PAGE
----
No-fault reform gearing up in House, but may sputter in Senate
Michigan Capitol | Susan J. Demas
The House is likely to take up an auto no-fault insurance overhaul Wednesday or Thursday, sources say, but the Senate may not have much appetite to give it another go this session.
Senate Majority Leader Arlan Meekhof (R-Grand Haven) has said he was not planning on taking up the issue again. And his spokesperson confirmed today that it’s not at the top of his legislative list before the term-limited senator leaves Jan. 1.
“There have been absolutely no discussions in the Senate about auto no-fault,” said Amber McCann, a spokeswoman for Meekhof. “It’s not something he was planning for. We have some other things that are in the queue, above that topic.”
But a plan is nonetheless circulating among GOP House lawmakers to try again for an overhaul to the state’s no-fault auto insurance law. It mirrors a proposal backed by Detroit Mayor Mike Duggan that failed to pass both chambers last year.
This year, Duggan and Quicken Loans founder Dan Gilbert are urging lawmakers to take up the issue again before the legislative session comes to an end. A push to rewrite the state’s no-fault insurance law is somewhat of a Lame Duck tradition in Lansing.
The Michigan Advance obtained an early draft of the legislation and confirmed with multiple sources that Duggan and Gilbert are again pushing for a tiered auto insurance option. Past supporters of such a system say it would offer more affordable rates to Detroiters, who pay some of the highest auto rates in the nation.
The early draft substitute of Senate Bill 1014, sponsored by Sen. Joe Hune (R-Fowlerville), would create a lower-cost option that covers up to $250,000 of health costs related to a catastrophic crash, with a mid-level option cap at $500,000 and a third-tier offering unlimited personal injury protection (PIP). The Senate passed an earlier version of the bill in June.
It’s nearly identical to a Duggan-backed plan that failed in a 45-63 House vote last year and would require a 40 percent reduction in personal injury protection costs under the lowest-cost option.
That plan would direct $225,000 to emergency care in an auto accident, with the remaining $25,000 allotted for any ongoing medical costs.
The new substitute legislation would also stop insurance companies from using non-driving factors such as credit score to set rates.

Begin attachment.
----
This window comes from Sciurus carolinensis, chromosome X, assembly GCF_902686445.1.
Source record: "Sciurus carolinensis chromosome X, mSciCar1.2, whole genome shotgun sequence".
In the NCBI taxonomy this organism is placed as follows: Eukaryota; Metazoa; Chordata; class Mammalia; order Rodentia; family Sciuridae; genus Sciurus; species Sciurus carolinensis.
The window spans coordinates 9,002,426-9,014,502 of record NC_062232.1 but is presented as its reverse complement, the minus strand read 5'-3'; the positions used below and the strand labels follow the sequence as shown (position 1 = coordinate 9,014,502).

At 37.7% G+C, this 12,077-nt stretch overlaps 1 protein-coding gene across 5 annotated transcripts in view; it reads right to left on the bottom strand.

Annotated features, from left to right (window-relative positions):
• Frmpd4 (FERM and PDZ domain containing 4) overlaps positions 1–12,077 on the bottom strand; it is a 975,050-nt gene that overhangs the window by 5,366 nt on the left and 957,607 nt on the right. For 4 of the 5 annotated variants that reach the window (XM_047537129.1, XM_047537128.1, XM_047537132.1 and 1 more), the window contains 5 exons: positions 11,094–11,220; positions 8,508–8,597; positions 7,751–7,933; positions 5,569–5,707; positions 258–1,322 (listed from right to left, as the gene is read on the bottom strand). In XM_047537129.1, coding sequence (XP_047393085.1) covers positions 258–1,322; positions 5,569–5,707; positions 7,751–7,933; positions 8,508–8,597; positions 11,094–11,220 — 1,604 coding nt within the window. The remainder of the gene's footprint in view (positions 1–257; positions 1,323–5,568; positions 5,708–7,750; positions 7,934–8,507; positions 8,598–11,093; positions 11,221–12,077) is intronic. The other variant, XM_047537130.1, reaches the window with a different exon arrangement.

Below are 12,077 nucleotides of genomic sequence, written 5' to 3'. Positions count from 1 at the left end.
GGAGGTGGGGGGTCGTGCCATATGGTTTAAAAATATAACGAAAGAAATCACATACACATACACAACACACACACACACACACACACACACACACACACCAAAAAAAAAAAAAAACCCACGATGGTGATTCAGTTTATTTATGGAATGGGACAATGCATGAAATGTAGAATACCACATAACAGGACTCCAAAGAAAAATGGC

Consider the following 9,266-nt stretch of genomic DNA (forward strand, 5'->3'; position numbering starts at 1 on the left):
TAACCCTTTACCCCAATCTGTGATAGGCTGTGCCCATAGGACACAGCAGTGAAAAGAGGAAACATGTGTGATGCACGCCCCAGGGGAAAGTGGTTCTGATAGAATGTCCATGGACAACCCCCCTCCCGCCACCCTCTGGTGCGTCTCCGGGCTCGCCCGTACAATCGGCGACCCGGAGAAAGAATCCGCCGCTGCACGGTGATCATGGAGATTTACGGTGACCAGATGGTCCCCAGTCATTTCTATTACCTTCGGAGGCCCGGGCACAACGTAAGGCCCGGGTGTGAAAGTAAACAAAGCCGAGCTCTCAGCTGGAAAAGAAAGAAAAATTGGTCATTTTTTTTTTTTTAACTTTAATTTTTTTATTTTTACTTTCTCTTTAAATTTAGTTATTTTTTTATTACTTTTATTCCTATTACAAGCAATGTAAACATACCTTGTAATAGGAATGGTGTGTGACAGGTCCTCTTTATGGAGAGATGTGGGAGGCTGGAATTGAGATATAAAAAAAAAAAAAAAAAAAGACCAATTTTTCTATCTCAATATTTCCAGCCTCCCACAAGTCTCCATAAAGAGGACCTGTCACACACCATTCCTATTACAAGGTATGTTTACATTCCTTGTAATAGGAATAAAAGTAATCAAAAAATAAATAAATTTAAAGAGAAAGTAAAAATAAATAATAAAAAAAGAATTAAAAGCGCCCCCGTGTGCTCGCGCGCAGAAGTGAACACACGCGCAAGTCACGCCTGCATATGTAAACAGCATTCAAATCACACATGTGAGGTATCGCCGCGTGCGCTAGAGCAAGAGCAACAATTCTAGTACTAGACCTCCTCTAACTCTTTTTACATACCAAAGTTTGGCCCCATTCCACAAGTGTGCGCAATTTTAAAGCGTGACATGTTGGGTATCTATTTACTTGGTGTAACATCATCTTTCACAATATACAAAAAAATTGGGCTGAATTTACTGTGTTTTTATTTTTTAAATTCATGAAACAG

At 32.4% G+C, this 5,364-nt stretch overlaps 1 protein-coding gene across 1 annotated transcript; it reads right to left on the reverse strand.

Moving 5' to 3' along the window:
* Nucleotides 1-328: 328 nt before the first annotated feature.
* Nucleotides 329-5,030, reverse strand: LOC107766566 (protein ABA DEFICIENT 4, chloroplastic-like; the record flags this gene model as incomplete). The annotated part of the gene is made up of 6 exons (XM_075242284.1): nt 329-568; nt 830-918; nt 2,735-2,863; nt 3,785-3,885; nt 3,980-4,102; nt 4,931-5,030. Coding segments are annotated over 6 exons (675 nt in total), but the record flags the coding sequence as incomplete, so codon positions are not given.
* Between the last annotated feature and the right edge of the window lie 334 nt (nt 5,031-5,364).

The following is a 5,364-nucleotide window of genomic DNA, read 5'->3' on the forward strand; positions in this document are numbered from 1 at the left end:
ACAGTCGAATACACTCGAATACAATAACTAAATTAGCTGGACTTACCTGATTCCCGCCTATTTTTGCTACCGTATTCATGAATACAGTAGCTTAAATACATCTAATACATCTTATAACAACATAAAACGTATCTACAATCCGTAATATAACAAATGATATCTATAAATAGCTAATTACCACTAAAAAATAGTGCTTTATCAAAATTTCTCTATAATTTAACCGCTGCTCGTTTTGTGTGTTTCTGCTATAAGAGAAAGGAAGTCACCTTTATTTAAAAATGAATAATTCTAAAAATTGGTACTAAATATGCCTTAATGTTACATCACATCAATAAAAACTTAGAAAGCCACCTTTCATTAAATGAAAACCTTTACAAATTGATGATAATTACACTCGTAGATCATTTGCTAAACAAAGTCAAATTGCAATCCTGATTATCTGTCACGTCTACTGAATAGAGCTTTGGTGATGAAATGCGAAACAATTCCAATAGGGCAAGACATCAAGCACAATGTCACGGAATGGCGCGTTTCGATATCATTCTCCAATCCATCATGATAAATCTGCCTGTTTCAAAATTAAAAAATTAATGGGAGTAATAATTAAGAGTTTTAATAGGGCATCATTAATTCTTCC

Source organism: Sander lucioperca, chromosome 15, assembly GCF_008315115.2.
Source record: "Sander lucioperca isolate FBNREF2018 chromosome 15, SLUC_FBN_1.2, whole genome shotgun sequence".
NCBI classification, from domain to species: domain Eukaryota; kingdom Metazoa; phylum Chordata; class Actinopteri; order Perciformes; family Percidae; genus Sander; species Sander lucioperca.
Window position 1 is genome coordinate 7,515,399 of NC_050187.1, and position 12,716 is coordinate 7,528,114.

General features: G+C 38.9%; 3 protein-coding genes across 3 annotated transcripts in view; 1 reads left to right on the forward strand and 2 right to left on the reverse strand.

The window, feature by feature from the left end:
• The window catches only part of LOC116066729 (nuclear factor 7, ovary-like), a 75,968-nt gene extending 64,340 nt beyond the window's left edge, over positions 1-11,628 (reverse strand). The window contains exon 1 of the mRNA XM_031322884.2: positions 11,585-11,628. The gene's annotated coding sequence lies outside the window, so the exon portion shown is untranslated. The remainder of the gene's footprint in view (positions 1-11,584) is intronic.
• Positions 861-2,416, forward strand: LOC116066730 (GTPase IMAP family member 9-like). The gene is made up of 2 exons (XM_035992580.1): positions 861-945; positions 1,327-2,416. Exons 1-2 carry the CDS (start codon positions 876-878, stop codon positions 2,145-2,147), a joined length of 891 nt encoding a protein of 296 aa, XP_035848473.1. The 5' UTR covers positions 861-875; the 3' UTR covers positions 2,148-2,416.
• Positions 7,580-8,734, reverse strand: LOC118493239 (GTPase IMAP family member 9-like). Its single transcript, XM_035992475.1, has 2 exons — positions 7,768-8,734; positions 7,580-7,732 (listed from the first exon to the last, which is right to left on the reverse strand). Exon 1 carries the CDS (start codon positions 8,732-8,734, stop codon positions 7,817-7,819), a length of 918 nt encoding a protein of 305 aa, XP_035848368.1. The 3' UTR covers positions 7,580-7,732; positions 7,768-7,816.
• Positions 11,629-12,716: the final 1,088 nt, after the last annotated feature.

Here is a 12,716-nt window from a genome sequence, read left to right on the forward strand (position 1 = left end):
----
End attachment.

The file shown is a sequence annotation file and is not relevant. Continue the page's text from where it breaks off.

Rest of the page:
Democrats say the legislation would still allow companies to use credit scores, however. It also does not stop insurers from using ZIP codes — a factor that has landed Detroit with some of the highest rates in the nation.
“It’s providing some smoke in mirrors around non-discriminatory rating factors. And that’s very concerning to me,” said Rep. Donna Lasinski (D-Scio Twp.).
The Ann Arbor-area lawmaker continued, “It’s kind of like someone took a thesaurus and said, ‘Can we find another word for credit scoring’?’”
She said that while the bill would prohibit credit scores from being used, it still allows companies to use a “credit rating,” which is a proprietary mix of factors that can include credit score, occupation and salary.
Some Republicans contend that there have to be non-driving factors included in insurance rates.
Rep. Joseph Bellino (R-Monroe) who campaigned on reforming the state’s auto no-fault law, said his constituents “don’t want to pay for Wayne County’s car theft.
“I believe in non-driving factors; we have to have some rules to make it right for people,” Bellino said.
However, Bellino said Michigan rates are far too high and questions why people who already have health insurance, including seniors and people on “fixed incomes,” have to pay for personal injury protection included in their auto rates.
“I’ll go to my grave saying our no-fault system sucks. I think we should blow it up.”
The Coalition to Protect Auto No-Fault (CPAN) has been circulating 10 reasons why the new legislation shouldn’t pass. The group said the plan is a bad deal for seniors because they “are not given the choice to retain the part of no-fault coverage that makes it possible for them to stay in their home if they sustain severe, disabling injuries in an auto accident.”
CPAN also contends the plan increases risks of bankruptcy and taxpayer liability and would be a “disaster” for the the health care economy.
Reporter Andrew Roth contributed to this report.
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